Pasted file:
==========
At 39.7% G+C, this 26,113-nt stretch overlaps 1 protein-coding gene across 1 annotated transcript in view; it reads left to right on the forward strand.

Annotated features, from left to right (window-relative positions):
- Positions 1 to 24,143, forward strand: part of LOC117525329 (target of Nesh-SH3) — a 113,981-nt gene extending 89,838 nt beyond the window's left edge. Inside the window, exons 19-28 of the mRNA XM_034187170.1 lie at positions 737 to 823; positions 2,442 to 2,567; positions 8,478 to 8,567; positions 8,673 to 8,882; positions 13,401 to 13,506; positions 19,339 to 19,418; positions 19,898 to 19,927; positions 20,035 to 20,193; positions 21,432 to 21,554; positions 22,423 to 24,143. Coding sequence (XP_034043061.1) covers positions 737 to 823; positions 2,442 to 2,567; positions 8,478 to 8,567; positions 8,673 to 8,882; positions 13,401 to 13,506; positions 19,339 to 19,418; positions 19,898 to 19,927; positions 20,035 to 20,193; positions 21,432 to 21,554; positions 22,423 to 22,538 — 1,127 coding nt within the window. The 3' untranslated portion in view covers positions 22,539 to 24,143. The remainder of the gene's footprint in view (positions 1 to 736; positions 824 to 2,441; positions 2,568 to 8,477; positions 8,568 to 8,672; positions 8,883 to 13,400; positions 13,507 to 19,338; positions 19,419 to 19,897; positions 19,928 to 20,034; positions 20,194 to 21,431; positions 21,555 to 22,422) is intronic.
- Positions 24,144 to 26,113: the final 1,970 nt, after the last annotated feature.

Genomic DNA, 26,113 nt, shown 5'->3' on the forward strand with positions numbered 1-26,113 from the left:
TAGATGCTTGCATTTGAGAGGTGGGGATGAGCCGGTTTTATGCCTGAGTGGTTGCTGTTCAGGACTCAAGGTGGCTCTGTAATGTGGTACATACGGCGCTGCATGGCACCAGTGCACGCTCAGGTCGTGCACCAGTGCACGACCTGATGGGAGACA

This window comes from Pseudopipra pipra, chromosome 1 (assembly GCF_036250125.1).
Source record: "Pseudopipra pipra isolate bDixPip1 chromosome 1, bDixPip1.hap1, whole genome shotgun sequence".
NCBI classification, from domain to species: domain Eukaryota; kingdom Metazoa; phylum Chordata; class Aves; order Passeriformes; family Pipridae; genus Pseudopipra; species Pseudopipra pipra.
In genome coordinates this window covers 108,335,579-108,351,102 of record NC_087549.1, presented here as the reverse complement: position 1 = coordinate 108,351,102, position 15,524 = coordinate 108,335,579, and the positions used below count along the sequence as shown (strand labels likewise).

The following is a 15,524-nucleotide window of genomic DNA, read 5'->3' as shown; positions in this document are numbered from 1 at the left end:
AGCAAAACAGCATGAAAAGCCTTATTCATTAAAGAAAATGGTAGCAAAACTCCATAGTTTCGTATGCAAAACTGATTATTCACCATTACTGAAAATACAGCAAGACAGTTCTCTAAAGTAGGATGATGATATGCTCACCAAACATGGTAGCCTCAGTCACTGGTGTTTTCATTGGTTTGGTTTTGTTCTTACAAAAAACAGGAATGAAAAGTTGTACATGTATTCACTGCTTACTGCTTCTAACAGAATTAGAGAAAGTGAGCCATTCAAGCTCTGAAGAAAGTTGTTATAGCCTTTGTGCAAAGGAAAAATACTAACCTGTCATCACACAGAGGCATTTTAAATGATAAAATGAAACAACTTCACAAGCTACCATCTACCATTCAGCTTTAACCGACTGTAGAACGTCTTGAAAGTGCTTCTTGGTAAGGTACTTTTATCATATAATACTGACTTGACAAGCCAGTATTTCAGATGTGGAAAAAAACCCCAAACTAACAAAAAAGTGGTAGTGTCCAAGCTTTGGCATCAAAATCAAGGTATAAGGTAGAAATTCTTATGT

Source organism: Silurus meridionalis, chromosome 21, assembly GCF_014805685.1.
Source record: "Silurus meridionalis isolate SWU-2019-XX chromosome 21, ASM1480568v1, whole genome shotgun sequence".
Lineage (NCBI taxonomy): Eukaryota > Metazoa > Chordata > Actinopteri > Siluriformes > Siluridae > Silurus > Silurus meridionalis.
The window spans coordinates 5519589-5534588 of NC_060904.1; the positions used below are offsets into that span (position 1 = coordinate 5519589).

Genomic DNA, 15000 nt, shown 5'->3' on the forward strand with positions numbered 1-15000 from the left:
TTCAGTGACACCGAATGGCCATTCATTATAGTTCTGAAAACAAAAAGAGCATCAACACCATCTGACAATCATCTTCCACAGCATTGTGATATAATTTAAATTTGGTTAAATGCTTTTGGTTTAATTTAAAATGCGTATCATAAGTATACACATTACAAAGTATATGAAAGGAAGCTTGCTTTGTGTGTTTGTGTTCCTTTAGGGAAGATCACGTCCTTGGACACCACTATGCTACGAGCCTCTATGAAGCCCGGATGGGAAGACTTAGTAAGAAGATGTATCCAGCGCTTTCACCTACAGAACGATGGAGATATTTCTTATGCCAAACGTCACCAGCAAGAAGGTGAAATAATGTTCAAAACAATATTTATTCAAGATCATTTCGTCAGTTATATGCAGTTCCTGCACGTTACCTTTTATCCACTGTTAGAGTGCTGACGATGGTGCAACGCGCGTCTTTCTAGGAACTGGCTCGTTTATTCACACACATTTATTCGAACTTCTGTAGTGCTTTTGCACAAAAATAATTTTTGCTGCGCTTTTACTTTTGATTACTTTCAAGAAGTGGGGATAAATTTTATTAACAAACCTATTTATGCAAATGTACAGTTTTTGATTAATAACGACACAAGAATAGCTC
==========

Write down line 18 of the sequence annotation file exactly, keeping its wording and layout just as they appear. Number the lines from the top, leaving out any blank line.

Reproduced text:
TTCAGTGACACCGAATGGCCATTCATTATAGTTCTGAAAACAAAAAGAGCATCAACACCATCTGACAATCATCTTCCACAGCATTGTGATATAATTTAAATTTGGTTAAATGCTTTTGGTTTAATTTAAAATGCGTATCATAAGTATACACATTACAAAGTATATGAAAGGAAGCTTGCTTTGTGTGTTTGTGTTCCTTTAGGGAAGATCACGTCCTTGGACACCACTATGCTACGAGCCTCTATGAAGCCCGGATGGGAAGACTTAGTAAGAAGATGTATCCAGCGCTTTCACCTACAGAACGATGGAGATATTTCTTATGCCAAACGTCACCAGCAAGAAGGTGAAATAATGTTCAAAACAATATTTATTCAAGATCATTTCGTCAGTTATATGCAGTTCCTGCACGTTACCTTTTATCCACTGTTAGAGTGCTGACGATGGTGCAACGCGCGTCTTTCTAGGAACTGGCTCGTTTATTCACACACATTTATTCGAACTTCTGTAGTGCTTTTGCACAAAAATAATTTTTGCTGCGCTTTTACTTTTGATTACTTTCAAGAAGTGGGGATAAATTTTATTAACAAACCTATTTATGCAAATGTACAGTTTTTGATTAATAACGACACAAGAATAGCTC